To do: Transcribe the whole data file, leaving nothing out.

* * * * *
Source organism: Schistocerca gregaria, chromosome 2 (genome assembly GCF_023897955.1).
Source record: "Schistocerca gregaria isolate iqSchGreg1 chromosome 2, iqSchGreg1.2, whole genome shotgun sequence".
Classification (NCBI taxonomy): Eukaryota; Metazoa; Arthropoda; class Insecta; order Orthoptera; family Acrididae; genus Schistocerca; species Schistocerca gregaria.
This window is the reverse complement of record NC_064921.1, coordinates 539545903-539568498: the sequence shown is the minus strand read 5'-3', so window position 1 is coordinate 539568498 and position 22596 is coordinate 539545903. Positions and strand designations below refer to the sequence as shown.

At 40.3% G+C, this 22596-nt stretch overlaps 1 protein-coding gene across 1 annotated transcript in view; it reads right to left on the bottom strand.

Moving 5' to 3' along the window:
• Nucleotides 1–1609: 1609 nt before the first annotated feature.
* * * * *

Source organism: Schistocerca gregaria, chromosome 2 (genome assembly GCF_023897955.1).
Source record: "Schistocerca gregaria isolate iqSchGreg1 chromosome 2, iqSchGreg1.2, whole genome shotgun sequence".
Classification (NCBI taxonomy): Eukaryota; Metazoa; Arthropoda; class Insecta; order Orthoptera; family Acrididae; genus Schistocerca; species Schistocerca gregaria.
This window is the reverse complement of record NC_064921.1, coordinates 539545903-539568498: the sequence shown is the minus strand read 5'-3', so window position 1 is coordinate 539568498 and position 22596 is coordinate 539545903. Positions and strand designations below refer to the sequence as shown.

At 40.3% G+C, this 22596-nt stretch overlaps 1 protein-coding gene across 1 annotated transcript in view; it reads right to left on the bottom strand.

Moving 5' to 3' along the window:
• Nucleotides 1–1609: 1609 nt before the first annotated feature.